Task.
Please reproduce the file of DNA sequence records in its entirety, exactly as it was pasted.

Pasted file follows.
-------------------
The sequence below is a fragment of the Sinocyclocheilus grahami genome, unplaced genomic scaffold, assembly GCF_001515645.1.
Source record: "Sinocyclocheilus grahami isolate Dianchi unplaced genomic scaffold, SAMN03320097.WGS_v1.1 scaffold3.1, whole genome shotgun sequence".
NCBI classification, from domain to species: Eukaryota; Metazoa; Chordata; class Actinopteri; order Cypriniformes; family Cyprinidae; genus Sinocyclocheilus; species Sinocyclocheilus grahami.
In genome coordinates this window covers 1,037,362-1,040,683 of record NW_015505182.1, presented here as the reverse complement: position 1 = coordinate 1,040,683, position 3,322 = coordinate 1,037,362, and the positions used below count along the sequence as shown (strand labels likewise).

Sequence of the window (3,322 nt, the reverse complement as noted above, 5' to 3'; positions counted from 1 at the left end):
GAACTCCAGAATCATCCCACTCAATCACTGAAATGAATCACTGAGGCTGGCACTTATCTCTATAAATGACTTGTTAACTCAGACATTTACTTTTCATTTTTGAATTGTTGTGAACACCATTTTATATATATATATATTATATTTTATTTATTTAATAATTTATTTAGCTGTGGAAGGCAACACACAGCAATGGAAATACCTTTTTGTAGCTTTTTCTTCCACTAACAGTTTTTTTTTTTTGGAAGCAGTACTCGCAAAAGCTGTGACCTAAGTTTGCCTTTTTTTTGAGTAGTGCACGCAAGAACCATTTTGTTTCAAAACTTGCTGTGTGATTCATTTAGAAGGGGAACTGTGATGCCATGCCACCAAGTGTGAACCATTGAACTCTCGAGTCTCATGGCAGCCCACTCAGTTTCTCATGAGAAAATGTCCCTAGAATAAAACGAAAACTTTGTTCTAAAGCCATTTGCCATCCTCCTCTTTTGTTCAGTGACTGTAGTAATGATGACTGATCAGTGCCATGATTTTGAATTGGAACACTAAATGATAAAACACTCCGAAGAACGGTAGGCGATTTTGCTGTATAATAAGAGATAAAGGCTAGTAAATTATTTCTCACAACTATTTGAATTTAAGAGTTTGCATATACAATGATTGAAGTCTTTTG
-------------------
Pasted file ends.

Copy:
The sequence below is a fragment of the Sinocyclocheilus grahami genome, unplaced genomic scaffold, assembly GCF_001515645.1.
Source record: "Sinocyclocheilus grahami isolate Dianchi unplaced genomic scaffold, SAMN03320097.WGS_v1.1 scaffold3.1, whole genome shotgun sequence".
NCBI classification, from domain to species: Eukaryota; Metazoa; Chordata; class Actinopteri; order Cypriniformes; family Cyprinidae; genus Sinocyclocheilus; species Sinocyclocheilus grahami.
In genome coordinates this window covers 1,037,362-1,040,683 of record NW_015505182.1, presented here as the reverse complement: position 1 = coordinate 1,040,683, position 3,322 = coordinate 1,037,362, and the positions used below count along the sequence as shown (strand labels likewise).

Sequence of the window (3,322 nt, the reverse complement as noted above, 5' to 3'; positions counted from 1 at the left end):
GAACTCCAGAATCATCCCACTCAATCACTGAAATGAATCACTGAGGCTGGCACTTATCTCTATAAATGACTTGTTAACTCAGACATTTACTTTTCATTTTTGAATTGTTGTGAACACCATTTTATATATATATATATTATATTTTATTTATTTAATAATTTATTTAGCTGTGGAAGGCAACACACAGCAATGGAAATACCTTTTTGTAGCTTTTTCTTCCACTAACAGTTTTTTTTTTTTGGAAGCAGTACTCGCAAAAGCTGTGACCTAAGTTTGCCTTTTTTTTGAGTAGTGCACGCAAGAACCATTTTGTTTCAAAACTTGCTGTGTGATTCATTTAGAAGGGGAACTGTGATGCCATGCCACCAAGTGTGAACCATTGAACTCTCGAGTCTCATGGCAGCCCACTCAGTTTCTCATGAGAAAATGTCCCTAGAATAAAACGAAAACTTTGTTCTAAAGCCATTTGCCATCCTCCTCTTTTGTTCAGTGACTGTAGTAATGATGACTGATCAGTGCCATGATTTTGAATTGGAACACTAAATGATAAAACACTCCGAAGAACGGTAGGCGATTTTGCTGTATAATAAGAGATAAAGGCTAGTAAATTATTTCTCACAACTATTTGAATTTAAGAGTTTGCATATACAATGATTGAAGTCTTTTG